June 28, 2005
Halliburton’s Iraq deals described as contract abuse
By Sue Pleming
WASHINGTON (Reuters) - A top U.S. Army procurement officialsaid on Monday Halliburton's deals in Iraq were the worstexample of contract abuse she had seen as Pentagon auditorsflagged over $1 billion of potential overcharges by theTexas-based firm.
"I can unequivocally state that the abuse related tocontracts awarded to KBR (Kellogg Brown and Root) representsthe most blatant and improper contract abuse I have witnessedduring the course of my professional career," said Greenhouse,a procurement veteran of more than 20 years.
Her blistering criticism came as Democrats released a newreport including Pentagon audits that identified more than$1.03 billion in "questioned" costs and $422 million in"unsupported" costs for Halliburton's work in Iraq.
Defense Department spokeswoman Lt. Col Rose-Ann Lynch saidthe Pentagon had received the report but had not had a chanceyet to fully review it.
"The department is committed to an integrated, well-managedcontracting process in Iraq," said Lynch, adding that justbecause costs were questioned by auditors this did not mean acompany had overcharged the military.
Halliburton's subsidiary KBR is the U.S. military's biggestcontractor in Iraq and has been accused by Democrats of gettinglucrative work there because of its ties to Vice President DickCheney who headed Halliburton company from 1995-2000.
Pressed by lawmakers whether she thought the defensesecretary's office was involved in the handout and running ofcontracts to KBR, Greenhouse replied: "That is true."
"I observed, first hand, that essentially every aspect ofthe RIO (Restore Iraqi Oil) contract remained under the controlof the Office of the Secretary of Defense. This troubled me andwas wrong," said Greenhouse.
Halliburton issued a statement strongly rejecting commentsby Greenhouse and others at the hearing, including a former KBRemployee who accused the company of overcharging for foodservices provided to troops under a logistics deal.
"The only thing that's been inflated is the politicalrhetoric which is mostly a rehash of last year's elections," spokeswoman Cathy Mann said of the hearing.
HALLIBURTON DEFENDS ITSELF
Regarding claims of political influence because of Cheney,Mann said it was easier to "assign devious motives than to takethe time to learn the truth."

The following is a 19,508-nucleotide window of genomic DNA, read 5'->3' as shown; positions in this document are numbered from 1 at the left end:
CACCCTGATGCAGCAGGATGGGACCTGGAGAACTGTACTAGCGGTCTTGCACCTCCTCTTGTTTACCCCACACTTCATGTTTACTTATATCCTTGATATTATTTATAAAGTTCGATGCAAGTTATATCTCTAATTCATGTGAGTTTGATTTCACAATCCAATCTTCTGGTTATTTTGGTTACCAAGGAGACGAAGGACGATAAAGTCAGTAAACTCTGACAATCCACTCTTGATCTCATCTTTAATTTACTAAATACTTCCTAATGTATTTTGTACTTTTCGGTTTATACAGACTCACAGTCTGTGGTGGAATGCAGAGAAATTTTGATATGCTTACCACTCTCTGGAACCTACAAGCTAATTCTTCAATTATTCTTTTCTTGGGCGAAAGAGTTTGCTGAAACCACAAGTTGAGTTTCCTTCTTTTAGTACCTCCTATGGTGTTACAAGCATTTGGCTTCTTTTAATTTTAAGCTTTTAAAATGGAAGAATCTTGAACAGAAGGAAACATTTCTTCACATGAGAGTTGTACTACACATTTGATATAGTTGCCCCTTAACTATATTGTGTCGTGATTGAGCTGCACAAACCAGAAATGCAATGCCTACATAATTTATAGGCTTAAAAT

Both the Pentagon and the Corps, which was in charge of asole-source oil contract given to KBR in Iraq, have denied anyspecial treatment for KBR. The Corps did not immediatelyrespond to questions.
Democrats called for an urgent hearing and an investigationinto what they called contracting abuses involving KBR.
"This testimony doesn't just call for Congressionaloversight -- it screams for it," said Sen. Byron Dorgan, aDemocrat from North Dakota.
What concerned Greenhouse most was that the oil contract,which had a top value of $7 billion, was given to KBR withoutcompetitive bidding. She irked her bosses by writing herconcerns by hand in official documents but said these wereoverlooked.
In one instance, she said Army Corps officials bypassedgetting her signature to grant a waiver for KBR to be relievedof its obligation to provide cost and pricing data for bringingfuel into Iraq.
That waiver was granted after a draft Army audit said KBRmay have overcharged the military by at least $61 million tobring in fuel to Iraq to ease a shortage of refined oil.
Greenhouse acknowledged she had become a thorn in the sideof the Army Corps and said she had been advised not to attendthe hearing because of its partisan nature.
Rory Mayberry, a former food production manager at a U.S.military base for KBR from February-April 2004, said thecompany charged for meals it did not serve to troops and haddished up spoiled food.
KBR's Mann dismissed his taped testimony and said issuesregarding billing over food services had been resolved.